Theodore's World: USS Cole Joins 6th Fleet In The Mediterranean

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June 15, 2006

USS Cole Joins 6th Fleet In The Mediterranean

Stars and Stripes

Sailors aboard the USS Cole, bombed by terrorists in 2000 as it refueled in Yemen, are getting their feet wet in the Mediterranean before the repaired ship returns for the first time to the Middle East since the deadly attack.

On Monday, the guided-missile destroyer entered into the U.S. Navy’s 6th Fleet as part of a seven-vessel expeditionary strike group, led by the amphibious assault ship USS Iwo Jima. Now, roughly 6,000 sailors and Marines will spend three weeks in the Mediterranean before heading to the Middle East.

While the deployment is the Cole’s second since the attack, it is the first cruise back to the Middle East since October 2000, when terrorists blew a hole in the side of the vessel and killed 17 sailors.

“I am proud to hear that [the Cole] is actually going back to the Middle East, but at the same time concerned because, as we know by history of al-Qaida, they will try again,” said Master Chief Petty Officer James Parlier, who was on the Cole when it was attacked.

The destroyer’s return “shows our enemy that we are not defeated, and the very ship they attacked is going to help defend our cause, and that is doing the right thing for Iraq and its people,” Parlier said by e-mail in Great Lakes, Ill.

While in the Med, the strike group will work with navies from Greece, France, Cyprus, Italy, Spain and the United Kingdom, officials said.

“The port visits are twofold: we have a strong desire to get the ships and their crews to good liberty port calls, but there is more of a strategic focus, and that is to build and strengthen partnerships with those countries,” said Navy Lt. Chris Servello, a 6th Fleet spokesman.

USS Cole's Namesake Was 'Fighting Field Musician'

It's fitting that the man the Navy named the destroyer Cole after was wounded but rose to serve his country again and again.

Sgt. Darrell Samuel Cole enlisted in the Marine Corps on Aug. 25, 1941. Following boot camp at Parris Island, S.C., he was sent to Field Music School for training as a field music Marine, the equivalent of a bugler.

After he completed instruction, he was transferred to the 1st Marine Regiment, and on Aug. 7, 1942, he and his unit reached the shores of Guadalcanal for the first American offensive of World War II.

Cole wasn't too happy in his role of field musician in a fighting outfit. After he proved himself by acting as a machine gunner in the absence of the regular gunner, he applied for a rating change. His request was refused, because the unit was short of buglers.

Cole completed his first tour of duty in February 1943 and returned to the United States, where he joined 1st Battalion, 23rd Marines, which was then forming as a part of the 4th Marine Division at Camp Lejeune, N.C.

When the unit moved to California, Cole again asked to transition from the field music rating, but his request was again denied.

During the 4th Marine Division's first engagement at Roi-Namur in the Kwajalien Atoll, Cole, forsaking his bugle, went into action as a machine gunner.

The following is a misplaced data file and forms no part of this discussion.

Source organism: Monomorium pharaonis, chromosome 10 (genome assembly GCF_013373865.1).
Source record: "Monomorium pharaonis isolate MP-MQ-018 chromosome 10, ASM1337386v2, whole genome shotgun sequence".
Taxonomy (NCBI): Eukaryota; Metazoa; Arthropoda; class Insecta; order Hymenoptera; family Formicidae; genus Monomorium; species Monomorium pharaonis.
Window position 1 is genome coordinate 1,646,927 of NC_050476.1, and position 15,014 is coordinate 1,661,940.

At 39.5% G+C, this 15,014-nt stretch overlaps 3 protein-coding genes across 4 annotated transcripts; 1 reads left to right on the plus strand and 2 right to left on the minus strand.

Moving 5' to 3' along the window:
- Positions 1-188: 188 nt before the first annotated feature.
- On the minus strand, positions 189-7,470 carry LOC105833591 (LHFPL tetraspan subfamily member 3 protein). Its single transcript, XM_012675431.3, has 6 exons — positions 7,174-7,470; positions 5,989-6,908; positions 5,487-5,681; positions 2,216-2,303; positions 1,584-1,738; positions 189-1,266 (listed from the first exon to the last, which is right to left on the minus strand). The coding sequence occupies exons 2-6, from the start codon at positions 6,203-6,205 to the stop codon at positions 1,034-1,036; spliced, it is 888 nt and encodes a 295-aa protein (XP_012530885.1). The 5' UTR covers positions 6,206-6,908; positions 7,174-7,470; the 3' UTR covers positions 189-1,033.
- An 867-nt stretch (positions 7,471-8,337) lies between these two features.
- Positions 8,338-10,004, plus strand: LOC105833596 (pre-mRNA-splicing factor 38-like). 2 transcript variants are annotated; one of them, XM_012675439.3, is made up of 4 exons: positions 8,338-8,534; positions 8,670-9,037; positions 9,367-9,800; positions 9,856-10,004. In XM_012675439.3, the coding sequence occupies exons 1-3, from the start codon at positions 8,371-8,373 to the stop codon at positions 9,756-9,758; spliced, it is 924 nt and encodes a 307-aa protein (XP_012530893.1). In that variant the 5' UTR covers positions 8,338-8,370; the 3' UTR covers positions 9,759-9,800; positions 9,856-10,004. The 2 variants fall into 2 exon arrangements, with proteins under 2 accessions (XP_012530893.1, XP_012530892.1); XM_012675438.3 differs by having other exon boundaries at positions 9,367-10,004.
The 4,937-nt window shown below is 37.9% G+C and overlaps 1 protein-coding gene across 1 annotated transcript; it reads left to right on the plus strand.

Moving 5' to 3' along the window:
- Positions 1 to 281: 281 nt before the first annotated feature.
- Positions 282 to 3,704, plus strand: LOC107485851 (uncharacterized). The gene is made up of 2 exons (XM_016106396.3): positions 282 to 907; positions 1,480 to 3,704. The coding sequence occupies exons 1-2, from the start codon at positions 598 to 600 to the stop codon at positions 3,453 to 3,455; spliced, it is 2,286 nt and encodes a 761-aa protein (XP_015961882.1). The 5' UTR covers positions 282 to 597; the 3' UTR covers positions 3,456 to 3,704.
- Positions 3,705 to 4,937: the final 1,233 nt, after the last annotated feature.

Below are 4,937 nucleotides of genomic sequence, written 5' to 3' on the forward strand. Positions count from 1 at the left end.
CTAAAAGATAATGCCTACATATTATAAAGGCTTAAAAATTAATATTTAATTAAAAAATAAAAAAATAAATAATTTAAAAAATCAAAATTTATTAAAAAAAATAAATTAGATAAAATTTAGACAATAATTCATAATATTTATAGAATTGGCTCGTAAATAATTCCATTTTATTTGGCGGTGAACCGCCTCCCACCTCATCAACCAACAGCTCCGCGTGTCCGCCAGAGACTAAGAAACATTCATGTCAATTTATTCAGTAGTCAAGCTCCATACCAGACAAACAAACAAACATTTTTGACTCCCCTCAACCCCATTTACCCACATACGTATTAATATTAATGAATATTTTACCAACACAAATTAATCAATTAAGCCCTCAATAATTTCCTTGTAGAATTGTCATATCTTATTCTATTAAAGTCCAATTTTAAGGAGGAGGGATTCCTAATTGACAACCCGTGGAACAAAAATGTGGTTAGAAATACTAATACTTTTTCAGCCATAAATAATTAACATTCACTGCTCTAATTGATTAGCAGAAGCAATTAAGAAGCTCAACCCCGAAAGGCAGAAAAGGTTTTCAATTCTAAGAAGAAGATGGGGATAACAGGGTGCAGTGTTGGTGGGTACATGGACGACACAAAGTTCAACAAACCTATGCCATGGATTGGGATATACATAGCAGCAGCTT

Four months later, when the division stormed ashore at Saipan, he was not only a member of a machine-gun unit, but was a machine-gun section leader - a post awarded to him because of his proven ability as a gunner.

On Saipan, Cole's squad leader was killed. Although he was wounded, Cole assumed command of the squad and was awarded the Bronze Star for "his resolute leadership, indomitable fighting spirit and tenacious determination in the face of terrific opposition." He was also awarded the Purple Heart.

A few days after the battle of Saipan, Cole led his squad ashore in the invasion of the neighboring islands of Tinian, where he continued to live up to his growing reputation as "the fighting field musician."

After the Marianas campaigns, he again requested a change of rating, and this time his request was approved. Cole was redesignated "corporal, line" and was subsequently promoted to sergeant in November 1944.

On Feb. 19, Cole led his machine-gun section ashore in the assault on Iwo Jima. Moving forward with the initial assault wave, the section's - and the entire company's - advances were slowed by a hail of fire from two Japanese emplacements, which Cole then personally destroyed using hand grenades.

His section continued to advance until it again was pinned down by enemy fire from three Japanese gun emplacements. One of these emplacements was silenced by Cole's machine gun, but then the gun jammed.

Armed with only a pistol and a hand grenade, Cole made a one-man attack against the two remaining positions. Twice he returned to his own lines for additional grenades and continued the attack under fierce enemy fire until he had succeeded in destroying the Japanese strong point.

On returning to his squad, he was hit by an enemy grenade and killed instantly.

His one-man attack and self-sacrifice allowed Cole's company to move forward against fortifications and attain its objective.

Wild Thing's comment.....
Smooth sailing, USS Cole! I will never forget we had a spineless SOB for a President at that time when the USS Cole was attacked!

Posted by Wild Thing at June 15, 2006 12:55 AM